A weather observation at Beckley, West Virginia, at 1251, reported; ceiling 600 feet overcast with 4 miles visibility, ice pellets and mist. The observation reported snow beginning and ending several times during the previous hour.

Two residents of Beech Knob reported sleet, snow, and heavy fog at the time of the accident. One witness reported to the West Virginia State Police:

"...the weather was very foggy, 20 feet visibility or less. There was ice on the trees and the wind was blowing very hard."


The airplane wreckage was examined at the accident site on November 29, 1996. From the time of the accident, to the time of examination, snow had fallen on the wreckage. The examination revealed that all major components of the airplane were accounted for at the scene. The airplane came to rest upright on an approximate magnetic heading of 100 degrees, at a ground elevation of about 3,950 feet above mean sea level (msl).

The wreckage path was identified in 1 foot increments called stations. The wreckage path was measured from the first tree impact scars, station zero, to the last piece of wreckage, an oil cooler, at station 750. Tree impact scars became progressively lower on the trees in the direction of the cabin wreckage on ascending terrain. The tree scars indicated a general direction of 100 degrees and were all at an approximate altitude of 3,950 feet msl. Several pieces of airplane cowling and sheet metal were found along the tree impact flight path.

The right propeller and spinner were found at station 285. The spinner displayed rotational damage. The left propeller was located at station 715. The propeller blades on both left and right hubs displayed similar chord-wise twisting, scratching, and bending.

The right engine was located at station 500. The engine was destroyed by impact and exhibited large cracks and holes in the crankcase. The number 6 cylinder head and piston were not attached to the engine. A cylinder head with piston inside was located at station 550. The left engine was located at station 687 and was destroyed by impact.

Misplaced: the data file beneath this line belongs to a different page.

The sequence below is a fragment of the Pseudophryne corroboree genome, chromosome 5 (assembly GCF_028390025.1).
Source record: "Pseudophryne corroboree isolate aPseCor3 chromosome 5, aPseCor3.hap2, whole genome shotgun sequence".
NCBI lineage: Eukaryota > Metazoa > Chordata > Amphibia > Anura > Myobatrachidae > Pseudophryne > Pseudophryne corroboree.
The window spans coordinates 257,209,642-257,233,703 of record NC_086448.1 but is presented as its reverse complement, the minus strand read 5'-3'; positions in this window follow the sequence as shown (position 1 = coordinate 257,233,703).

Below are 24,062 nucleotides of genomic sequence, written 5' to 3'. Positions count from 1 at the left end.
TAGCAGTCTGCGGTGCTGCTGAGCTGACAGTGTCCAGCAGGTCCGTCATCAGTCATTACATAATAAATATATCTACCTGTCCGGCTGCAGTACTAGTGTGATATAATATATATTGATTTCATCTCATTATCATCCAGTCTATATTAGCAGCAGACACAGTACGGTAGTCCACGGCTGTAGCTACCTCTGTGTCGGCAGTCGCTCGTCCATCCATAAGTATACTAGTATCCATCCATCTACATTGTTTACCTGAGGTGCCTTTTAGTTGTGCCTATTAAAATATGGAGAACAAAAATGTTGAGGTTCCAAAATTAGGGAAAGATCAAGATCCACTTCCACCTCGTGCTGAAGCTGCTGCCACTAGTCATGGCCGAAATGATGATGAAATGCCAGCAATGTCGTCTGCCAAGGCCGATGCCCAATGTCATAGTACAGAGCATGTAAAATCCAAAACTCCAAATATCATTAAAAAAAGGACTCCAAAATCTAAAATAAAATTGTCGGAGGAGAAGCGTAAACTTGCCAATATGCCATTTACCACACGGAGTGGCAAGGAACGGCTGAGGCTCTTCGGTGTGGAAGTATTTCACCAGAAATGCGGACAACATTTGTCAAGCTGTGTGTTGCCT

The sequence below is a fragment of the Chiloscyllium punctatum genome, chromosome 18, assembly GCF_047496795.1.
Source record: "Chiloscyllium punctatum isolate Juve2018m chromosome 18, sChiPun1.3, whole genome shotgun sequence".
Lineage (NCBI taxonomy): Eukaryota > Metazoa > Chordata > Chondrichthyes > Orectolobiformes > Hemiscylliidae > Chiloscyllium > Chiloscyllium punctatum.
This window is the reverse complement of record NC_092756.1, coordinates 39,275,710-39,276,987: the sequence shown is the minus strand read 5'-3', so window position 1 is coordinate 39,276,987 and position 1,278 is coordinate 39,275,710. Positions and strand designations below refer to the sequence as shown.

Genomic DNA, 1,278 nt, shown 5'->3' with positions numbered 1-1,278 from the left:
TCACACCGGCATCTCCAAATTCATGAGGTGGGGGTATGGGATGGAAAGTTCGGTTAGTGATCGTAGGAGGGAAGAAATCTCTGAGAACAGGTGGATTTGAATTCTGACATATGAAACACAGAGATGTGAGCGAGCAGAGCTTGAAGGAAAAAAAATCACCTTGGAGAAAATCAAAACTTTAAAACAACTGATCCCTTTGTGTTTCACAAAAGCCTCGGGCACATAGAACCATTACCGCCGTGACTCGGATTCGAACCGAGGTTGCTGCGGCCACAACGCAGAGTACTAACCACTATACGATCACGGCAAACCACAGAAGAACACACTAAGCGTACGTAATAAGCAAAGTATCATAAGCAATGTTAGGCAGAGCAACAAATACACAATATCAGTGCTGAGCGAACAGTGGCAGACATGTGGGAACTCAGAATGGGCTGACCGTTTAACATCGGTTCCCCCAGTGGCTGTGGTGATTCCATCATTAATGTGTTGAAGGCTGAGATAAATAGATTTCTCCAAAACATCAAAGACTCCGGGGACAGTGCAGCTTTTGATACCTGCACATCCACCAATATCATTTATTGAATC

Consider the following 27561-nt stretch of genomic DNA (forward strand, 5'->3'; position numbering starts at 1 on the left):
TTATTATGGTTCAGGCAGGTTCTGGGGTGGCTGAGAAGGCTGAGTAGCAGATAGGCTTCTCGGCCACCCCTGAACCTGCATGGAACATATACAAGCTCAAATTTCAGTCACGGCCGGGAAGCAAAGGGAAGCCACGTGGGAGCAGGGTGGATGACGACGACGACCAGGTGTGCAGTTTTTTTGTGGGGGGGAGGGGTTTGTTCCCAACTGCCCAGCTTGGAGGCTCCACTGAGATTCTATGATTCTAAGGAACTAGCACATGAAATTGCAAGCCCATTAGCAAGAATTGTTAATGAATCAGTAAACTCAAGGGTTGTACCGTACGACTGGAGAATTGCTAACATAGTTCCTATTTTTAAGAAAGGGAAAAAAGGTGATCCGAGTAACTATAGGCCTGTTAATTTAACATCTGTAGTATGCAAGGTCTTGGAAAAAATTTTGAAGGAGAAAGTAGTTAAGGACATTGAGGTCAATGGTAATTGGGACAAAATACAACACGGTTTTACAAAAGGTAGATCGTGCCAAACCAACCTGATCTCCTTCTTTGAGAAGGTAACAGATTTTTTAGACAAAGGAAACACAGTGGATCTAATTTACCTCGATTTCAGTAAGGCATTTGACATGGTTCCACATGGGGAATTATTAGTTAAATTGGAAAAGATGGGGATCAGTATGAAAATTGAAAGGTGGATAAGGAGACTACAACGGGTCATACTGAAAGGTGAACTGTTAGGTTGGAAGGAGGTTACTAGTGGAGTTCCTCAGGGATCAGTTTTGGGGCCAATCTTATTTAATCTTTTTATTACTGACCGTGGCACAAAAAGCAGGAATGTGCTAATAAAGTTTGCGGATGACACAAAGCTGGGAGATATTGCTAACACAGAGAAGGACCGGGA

Several pieces of the left wing, wing flap, flap track and wing tip were found between stations 285 and 487. A section of the left wing with auxiliary fuel tank attached, was located at station 530 and showed evidence of post crash fire. The left wing tip fuel tank was discovered at station 487. A section of the right wing with auxiliary fuel tank attached was located at station 596 with evidence of post crash fire. The right wing tip fuel tank was located at station 573.

The horizontal tail was located at station 527 and displayed evidence of post crash fire. The vertical tail was found at station 587.

The cockpit and cabin areas were destroyed and disintegrated along the wreckage debris path. The largest section of the cabin came to rest at station 632. Cockpit instruments, radios, switches and controls were ejected along the wreckage path. One control wheel was at station 606. The nose landing gear was entangled in the main cabin wreckage. Examination of the cockpit area produced no useful information due to impact damage.

Evidence of post crash fire was observed along the wreckage path.


Autopsies were performed on the pilot and the passenger by Dr. Irvin M. Sopher, Chief Medical Examiner for the State of West Virginia on November 28, 1996. In the Opinion section of the Postmortem Examination Record for the pilot, the Medical Examiner states:

"Recent cocaine usage was noted upon urine toxocologic examination."

The toxicological testing report, from the FAA Toxicology Accident Research Laboratory, Oklahoma City, Oklahoma, revealed positive for drugs for the pilot. The report stated:

***0.126 (ug/ml, ug/g) Benzoylecgonine (Cocaine) detected in Liver Fluid ***0.170 (ug/ml, ug/g) Benzoylecgonine (Cocaine) detected in Kidney Fluid

In the Code of Federal Regulations, 14 CFR 91.17, it stated, "No person may act or attempt to act as a crewmember of a civil aircraft ... while using any drug that affects the person's faculties in any way contrary to safety..."


The airplane wreckage was released on November 29, 1996 to Robert A. (Andy) Paul, a representative of the owner's insurance company.

NTSB Probable Cause

The pilot's inadequate inflight decision which resulted in VFR flight into instrument meteorological conditions and his failure to maintain adequate terrain clearance which resulted in an inflight collision with terrain. The low ceiling was a factor.